Teenage Guru Having Tough Days

DENVER (AP)--His organization claimed 6 million followers when Guru Maharaj Ji was 15. Devotees clambered over one another to prostrate themselves at and kiss his feet as be dispersed what they called The Knowledge.

That was four years ago, and times have changed.

The faithful is now numbered at 1.2 million, a figure derived from a head count commissioned by the guru himself, according to a spokesman for his Divine Light Mission.

Checks to church coffers came less frequently than before the recession of two years ago, and the church is retrenching. His printing business is gone, and some property in Denver and other American cities has been sold. The lease has been dropped on the computer that once kept track of the pudgy teen-aged father of two's following.

Gone also are some of the more extravagant claims about his divinity. Once "Lord of the Universe" and "Perfect Master" to his devotees, Maharaj Ji described now by Joe Anctil, the 43-year-old spokesman, as "the point of inspiration for all of us."

The Indian guru, who fought a family battle to retain his church, did away with the foot-kissing and prostration, Eastern customs "that didn't go over very well in the West," Anctil said.

After all, added Robert Mishler, president of the mission's American division, "We're not trying to propagate a culture."

The guru still preaches meditation, selfless serving and sharing, but his recruiters have toned dawn their style.

For the first time Americans as well as Indians are permitted to initiate members, and they and their Eastern counterparts now rely on discussion groups for recruiting grounds, instead of taking aggressively to the streets.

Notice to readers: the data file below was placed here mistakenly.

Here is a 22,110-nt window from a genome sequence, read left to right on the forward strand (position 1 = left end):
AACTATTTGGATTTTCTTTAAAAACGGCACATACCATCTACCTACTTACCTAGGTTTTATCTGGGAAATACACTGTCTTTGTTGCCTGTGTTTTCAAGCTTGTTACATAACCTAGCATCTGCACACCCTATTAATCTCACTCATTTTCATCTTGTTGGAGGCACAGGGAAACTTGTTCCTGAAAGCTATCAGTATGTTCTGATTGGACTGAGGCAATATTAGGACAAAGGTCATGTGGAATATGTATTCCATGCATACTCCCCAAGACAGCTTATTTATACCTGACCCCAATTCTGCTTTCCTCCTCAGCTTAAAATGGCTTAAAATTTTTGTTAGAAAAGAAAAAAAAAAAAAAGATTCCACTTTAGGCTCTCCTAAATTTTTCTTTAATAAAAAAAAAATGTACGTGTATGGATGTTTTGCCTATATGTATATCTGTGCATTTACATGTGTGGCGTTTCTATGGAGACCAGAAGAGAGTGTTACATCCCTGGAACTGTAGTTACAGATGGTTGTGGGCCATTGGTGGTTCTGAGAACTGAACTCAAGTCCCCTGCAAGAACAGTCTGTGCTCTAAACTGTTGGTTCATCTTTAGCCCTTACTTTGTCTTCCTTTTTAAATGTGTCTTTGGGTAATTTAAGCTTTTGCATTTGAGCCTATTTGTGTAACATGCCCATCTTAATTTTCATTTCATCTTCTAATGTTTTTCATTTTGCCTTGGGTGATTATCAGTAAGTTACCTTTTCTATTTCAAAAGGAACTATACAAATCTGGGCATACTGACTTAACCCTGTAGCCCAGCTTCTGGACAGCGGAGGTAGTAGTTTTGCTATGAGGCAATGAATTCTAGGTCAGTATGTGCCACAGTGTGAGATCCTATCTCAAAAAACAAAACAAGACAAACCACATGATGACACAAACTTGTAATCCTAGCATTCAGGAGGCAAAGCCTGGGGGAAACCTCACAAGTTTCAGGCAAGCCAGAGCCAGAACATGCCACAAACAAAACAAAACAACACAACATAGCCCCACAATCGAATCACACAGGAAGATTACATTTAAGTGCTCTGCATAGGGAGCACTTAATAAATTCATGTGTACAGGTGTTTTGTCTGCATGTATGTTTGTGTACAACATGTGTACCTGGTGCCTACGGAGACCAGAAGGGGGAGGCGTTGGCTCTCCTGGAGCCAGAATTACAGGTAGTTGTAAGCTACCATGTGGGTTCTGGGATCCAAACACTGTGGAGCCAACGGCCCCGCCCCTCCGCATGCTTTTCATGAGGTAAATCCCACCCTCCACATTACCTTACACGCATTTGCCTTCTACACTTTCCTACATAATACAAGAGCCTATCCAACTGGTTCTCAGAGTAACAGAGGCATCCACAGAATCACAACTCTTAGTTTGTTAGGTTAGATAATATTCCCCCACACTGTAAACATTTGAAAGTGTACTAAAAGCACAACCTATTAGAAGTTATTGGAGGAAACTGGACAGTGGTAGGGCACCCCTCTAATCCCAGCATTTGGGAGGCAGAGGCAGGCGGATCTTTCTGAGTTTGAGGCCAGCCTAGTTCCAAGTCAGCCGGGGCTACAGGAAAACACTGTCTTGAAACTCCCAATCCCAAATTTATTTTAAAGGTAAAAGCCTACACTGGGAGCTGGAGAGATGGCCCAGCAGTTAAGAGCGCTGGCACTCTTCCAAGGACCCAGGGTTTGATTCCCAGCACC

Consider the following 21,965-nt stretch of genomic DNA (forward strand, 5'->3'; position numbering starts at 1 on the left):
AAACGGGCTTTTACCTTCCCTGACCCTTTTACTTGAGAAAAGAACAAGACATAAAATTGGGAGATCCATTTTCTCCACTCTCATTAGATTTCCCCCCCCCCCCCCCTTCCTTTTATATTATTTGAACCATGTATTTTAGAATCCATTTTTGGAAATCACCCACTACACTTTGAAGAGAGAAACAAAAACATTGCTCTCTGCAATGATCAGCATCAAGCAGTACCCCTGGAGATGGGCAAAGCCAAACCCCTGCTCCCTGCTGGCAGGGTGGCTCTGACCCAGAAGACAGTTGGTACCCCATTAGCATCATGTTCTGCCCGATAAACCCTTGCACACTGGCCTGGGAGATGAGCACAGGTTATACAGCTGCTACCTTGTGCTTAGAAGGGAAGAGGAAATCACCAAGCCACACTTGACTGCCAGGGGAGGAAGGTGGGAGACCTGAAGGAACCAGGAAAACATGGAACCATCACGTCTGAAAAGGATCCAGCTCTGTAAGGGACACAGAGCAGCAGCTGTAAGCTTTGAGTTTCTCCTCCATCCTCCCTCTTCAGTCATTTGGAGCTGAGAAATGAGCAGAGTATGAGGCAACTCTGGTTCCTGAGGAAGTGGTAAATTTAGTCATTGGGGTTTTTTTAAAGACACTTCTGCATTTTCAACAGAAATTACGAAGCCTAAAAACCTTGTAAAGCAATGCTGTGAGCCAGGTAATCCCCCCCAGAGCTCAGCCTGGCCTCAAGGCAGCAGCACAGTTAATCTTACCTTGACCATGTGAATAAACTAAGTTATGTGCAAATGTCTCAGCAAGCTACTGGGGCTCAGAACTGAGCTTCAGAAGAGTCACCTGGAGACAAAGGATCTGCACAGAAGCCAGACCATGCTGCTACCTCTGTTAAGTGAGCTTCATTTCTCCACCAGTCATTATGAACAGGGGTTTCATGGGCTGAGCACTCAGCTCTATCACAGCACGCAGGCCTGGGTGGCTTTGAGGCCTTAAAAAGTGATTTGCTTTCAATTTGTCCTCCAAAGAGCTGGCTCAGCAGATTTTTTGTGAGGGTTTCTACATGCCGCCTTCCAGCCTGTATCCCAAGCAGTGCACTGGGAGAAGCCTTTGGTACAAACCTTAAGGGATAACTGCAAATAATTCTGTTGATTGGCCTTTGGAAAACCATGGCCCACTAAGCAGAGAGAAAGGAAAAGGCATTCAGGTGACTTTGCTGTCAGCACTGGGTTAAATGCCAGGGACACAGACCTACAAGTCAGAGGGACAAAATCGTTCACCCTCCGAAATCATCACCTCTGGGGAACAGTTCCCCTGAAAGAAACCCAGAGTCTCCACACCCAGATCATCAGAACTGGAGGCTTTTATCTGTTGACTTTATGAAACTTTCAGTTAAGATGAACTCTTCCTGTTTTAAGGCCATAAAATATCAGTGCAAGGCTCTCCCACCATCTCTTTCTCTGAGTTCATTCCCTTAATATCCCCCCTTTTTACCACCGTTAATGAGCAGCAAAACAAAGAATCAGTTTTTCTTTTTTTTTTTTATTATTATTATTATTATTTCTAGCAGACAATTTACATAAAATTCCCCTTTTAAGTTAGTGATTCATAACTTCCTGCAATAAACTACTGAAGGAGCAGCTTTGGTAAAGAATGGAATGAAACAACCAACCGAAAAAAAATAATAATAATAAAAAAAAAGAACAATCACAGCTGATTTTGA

"We're not trying to go out and grab people because that really doesn't-work. We're realty just offering this," Mishler said.

No longer do great numbers of those who call the guru leader live in aesthetic church-owned buildings known as ashrams.

"As people grow and mature …, they are encouraged to leave the ashram and continue their normal lives," a Divine Light Mission newspaper proclaimed in September.

"The people in international headquarters live in apartments," said Anctil, a former television talk show host in Houston. "They can live just as cheaply in an apartment" as in an ashram.

As devotees moved out of ashrams, their weekly paychecks, previously turned over to the guru's treasury, were missed. Donations fell from more than $100,000 a month to 70 per cent of that, although Anctil said 3,000 regular donors remain. The declining income forced a decision to change operations.

In September, Divine Times, a mission publication, explained it this way to premies, or followers:

"The general consensus is that we are top heavy, overweight. The organization has become too big and too complex for the nature of the work that really, needs to be done and for the amount of premie support that actually exists for it."

Spokesmen for the mission explain changes in style and ritual in other ways, including the claim that excesses of the past were forced on the guru.

"When Maharaj Ji came to the United States, he was surrounded by his family who were encouraging ritual and who completely misunderstood what he was trying to do," one Divine Light Mission administrator said.

"There was a whole philosophy that if you go to the guru you have to give him everything. But the people who were saying that had nothing to give," Anctil said.

"That was never so."

However they explain his appeal and however they spread his message, there is little question that the premies adore their leader.

Reminder or him inside the three-floor international headquarters office in Denver is constant.

Pictures of the guru's round face hang from every wall, sit on virtually every desk. Photographs of the guru speaking, pictures of the guru sitting quietly with his family. There are photographs of the guru, whose 19th birthday is Dec. 10, walking in thoughtful solitude through falling snow.

A picture of the guru talking on the telephone hangs behind the headquarters switchboard.